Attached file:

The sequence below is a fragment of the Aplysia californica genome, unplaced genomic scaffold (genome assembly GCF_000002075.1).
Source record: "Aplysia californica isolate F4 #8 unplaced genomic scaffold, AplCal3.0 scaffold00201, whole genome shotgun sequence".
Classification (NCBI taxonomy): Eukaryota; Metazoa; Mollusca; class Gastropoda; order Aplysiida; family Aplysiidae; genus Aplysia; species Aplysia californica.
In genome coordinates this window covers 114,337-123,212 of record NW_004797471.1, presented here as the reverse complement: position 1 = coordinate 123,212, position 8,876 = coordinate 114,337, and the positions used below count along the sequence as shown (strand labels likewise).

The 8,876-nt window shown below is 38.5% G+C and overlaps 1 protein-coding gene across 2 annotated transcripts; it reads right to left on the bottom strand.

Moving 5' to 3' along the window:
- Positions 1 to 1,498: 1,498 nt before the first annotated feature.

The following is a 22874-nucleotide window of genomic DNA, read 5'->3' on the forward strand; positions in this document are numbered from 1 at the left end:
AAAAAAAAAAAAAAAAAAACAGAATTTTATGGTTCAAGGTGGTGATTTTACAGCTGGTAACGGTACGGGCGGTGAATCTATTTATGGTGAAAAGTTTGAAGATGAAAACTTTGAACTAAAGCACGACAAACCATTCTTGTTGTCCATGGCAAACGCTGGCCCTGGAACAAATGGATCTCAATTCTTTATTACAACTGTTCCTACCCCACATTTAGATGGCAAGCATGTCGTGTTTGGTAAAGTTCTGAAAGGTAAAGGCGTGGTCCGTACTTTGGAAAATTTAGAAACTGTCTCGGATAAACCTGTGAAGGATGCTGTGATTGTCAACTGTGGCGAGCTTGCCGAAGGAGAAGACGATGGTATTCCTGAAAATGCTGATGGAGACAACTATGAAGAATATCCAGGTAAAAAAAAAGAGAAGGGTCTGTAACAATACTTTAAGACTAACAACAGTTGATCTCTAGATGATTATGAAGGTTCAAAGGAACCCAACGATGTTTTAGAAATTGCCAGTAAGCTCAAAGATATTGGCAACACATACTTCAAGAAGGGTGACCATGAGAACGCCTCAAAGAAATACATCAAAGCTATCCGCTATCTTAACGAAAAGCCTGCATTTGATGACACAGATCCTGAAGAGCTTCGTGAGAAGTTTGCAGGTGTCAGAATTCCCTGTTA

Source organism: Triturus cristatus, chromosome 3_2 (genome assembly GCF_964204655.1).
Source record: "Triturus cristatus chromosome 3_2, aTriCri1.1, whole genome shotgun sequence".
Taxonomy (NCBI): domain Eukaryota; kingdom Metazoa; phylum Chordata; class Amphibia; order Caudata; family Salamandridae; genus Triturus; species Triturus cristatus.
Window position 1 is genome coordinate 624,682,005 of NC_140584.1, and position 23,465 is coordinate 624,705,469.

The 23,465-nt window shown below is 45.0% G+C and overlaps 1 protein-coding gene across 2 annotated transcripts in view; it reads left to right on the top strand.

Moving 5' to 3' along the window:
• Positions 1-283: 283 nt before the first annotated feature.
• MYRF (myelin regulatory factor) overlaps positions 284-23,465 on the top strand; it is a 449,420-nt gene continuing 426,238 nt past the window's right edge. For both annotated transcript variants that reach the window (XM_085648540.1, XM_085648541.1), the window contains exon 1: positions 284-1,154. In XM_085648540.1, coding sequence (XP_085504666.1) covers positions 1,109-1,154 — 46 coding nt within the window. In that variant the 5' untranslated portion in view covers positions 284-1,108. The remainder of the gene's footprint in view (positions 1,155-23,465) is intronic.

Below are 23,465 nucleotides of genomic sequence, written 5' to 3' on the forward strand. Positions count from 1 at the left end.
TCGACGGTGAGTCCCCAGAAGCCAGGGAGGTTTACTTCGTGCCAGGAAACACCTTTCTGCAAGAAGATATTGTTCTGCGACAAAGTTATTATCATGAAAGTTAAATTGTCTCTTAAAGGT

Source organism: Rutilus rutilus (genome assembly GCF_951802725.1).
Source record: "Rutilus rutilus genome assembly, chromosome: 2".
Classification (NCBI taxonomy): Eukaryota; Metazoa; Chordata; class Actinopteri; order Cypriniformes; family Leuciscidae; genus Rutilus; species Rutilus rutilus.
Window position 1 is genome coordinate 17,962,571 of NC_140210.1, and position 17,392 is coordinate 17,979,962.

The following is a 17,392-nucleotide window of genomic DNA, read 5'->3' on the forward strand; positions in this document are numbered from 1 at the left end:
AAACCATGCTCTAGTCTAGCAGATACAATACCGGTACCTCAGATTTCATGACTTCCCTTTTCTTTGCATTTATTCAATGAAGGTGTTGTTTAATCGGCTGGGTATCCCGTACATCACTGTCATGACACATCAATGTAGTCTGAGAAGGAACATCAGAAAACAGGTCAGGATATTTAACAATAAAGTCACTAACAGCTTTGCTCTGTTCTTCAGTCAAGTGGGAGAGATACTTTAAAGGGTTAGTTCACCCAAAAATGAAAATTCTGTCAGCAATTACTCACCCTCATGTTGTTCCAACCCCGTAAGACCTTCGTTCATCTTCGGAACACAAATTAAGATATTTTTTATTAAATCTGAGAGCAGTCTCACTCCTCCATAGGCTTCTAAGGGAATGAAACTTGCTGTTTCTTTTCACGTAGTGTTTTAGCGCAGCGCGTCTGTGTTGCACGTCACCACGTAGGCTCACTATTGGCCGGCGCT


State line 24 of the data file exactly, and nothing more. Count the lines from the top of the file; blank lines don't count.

The following is a 17,392-nucleotide window of genomic DNA, read 5'->3' on the forward strand; positions in this document are numbered from 1 at the left end: